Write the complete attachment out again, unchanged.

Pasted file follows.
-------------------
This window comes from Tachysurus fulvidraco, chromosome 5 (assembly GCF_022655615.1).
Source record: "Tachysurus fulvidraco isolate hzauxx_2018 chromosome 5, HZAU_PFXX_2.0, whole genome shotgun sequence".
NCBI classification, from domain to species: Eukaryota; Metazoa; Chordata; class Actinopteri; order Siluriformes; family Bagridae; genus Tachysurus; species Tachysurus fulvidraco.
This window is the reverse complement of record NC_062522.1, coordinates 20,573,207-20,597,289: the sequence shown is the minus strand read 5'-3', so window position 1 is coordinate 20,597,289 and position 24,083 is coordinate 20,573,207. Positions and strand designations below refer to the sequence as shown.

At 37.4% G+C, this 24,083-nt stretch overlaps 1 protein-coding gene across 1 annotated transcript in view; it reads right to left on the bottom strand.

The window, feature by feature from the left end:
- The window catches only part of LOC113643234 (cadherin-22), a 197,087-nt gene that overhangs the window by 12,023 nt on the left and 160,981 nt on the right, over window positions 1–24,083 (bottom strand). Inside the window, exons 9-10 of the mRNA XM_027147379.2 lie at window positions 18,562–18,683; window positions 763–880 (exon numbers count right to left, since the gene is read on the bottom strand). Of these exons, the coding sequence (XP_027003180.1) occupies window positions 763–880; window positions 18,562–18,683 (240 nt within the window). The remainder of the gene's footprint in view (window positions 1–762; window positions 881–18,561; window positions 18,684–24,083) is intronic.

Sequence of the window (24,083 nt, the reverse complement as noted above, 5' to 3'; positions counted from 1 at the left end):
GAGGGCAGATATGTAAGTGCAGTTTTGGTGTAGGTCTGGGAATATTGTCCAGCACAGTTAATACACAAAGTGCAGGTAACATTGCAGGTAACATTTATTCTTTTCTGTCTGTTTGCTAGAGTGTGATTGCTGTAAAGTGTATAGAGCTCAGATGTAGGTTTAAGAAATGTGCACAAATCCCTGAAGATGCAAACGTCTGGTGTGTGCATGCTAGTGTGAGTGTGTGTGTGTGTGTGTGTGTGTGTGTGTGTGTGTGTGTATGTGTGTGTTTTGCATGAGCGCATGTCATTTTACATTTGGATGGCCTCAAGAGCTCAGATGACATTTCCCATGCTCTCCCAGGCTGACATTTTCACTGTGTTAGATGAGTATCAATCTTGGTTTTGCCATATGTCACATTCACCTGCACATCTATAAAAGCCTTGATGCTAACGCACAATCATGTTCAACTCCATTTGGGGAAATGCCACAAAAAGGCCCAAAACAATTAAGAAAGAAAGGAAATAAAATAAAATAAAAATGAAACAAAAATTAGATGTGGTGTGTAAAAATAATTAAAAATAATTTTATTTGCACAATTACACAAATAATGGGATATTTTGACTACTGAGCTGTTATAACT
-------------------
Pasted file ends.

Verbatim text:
This window comes from Tachysurus fulvidraco, chromosome 5 (assembly GCF_022655615.1).
Source record: "Tachysurus fulvidraco isolate hzauxx_2018 chromosome 5, HZAU_PFXX_2.0, whole genome shotgun sequence".
NCBI classification, from domain to species: Eukaryota; Metazoa; Chordata; class Actinopteri; order Siluriformes; family Bagridae; genus Tachysurus; species Tachysurus fulvidraco.
This window is the reverse complement of record NC_062522.1, coordinates 20,573,207-20,597,289: the sequence shown is the minus strand read 5'-3', so window position 1 is coordinate 20,597,289 and position 24,083 is coordinate 20,573,207. Positions and strand designations below refer to the sequence as shown.

At 37.4% G+C, this 24,083-nt stretch overlaps 1 protein-coding gene across 1 annotated transcript in view; it reads right to left on the bottom strand.

The window, feature by feature from the left end:
- The window catches only part of LOC113643234 (cadherin-22), a 197,087-nt gene that overhangs the window by 12,023 nt on the left and 160,981 nt on the right, over window positions 1–24,083 (bottom strand). Inside the window, exons 9-10 of the mRNA XM_027147379.2 lie at window positions 18,562–18,683; window positions 763–880 (exon numbers count right to left, since the gene is read on the bottom strand). Of these exons, the coding sequence (XP_027003180.1) occupies window positions 763–880; window positions 18,562–18,683 (240 nt within the window). The remainder of the gene's footprint in view (window positions 1–762; window positions 881–18,561; window positions 18,684–24,083) is intronic.

Sequence of the window (24,083 nt, the reverse complement as noted above, 5' to 3'; positions counted from 1 at the left end):
GAGGGCAGATATGTAAGTGCAGTTTTGGTGTAGGTCTGGGAATATTGTCCAGCACAGTTAATACACAAAGTGCAGGTAACATTGCAGGTAACATTTATTCTTTTCTGTCTGTTTGCTAGAGTGTGATTGCTGTAAAGTGTATAGAGCTCAGATGTAGGTTTAAGAAATGTGCACAAATCCCTGAAGATGCAAACGTCTGGTGTGTGCATGCTAGTGTGAGTGTGTGTGTGTGTGTGTGTGTGTGTGTGTGTGTGTGTGTATGTGTGTGTTTTGCATGAGCGCATGTCATTTTACATTTGGATGGCCTCAAGAGCTCAGATGACATTTCCCATGCTCTCCCAGGCTGACATTTTCACTGTGTTAGATGAGTATCAATCTTGGTTTTGCCATATGTCACATTCACCTGCACATCTATAAAAGCCTTGATGCTAACGCACAATCATGTTCAACTCCATTTGGGGAAATGCCACAAAAAGGCCCAAAACAATTAAGAAAGAAAGGAAATAAAATAAAATAAAAATGAAACAAAAATTAGATGTGGTGTGTAAAAATAATTAAAAATAATTTTATTTGCACAATTACACAAATAATGGGATATTTTGACTACTGAGCTGTTATAACT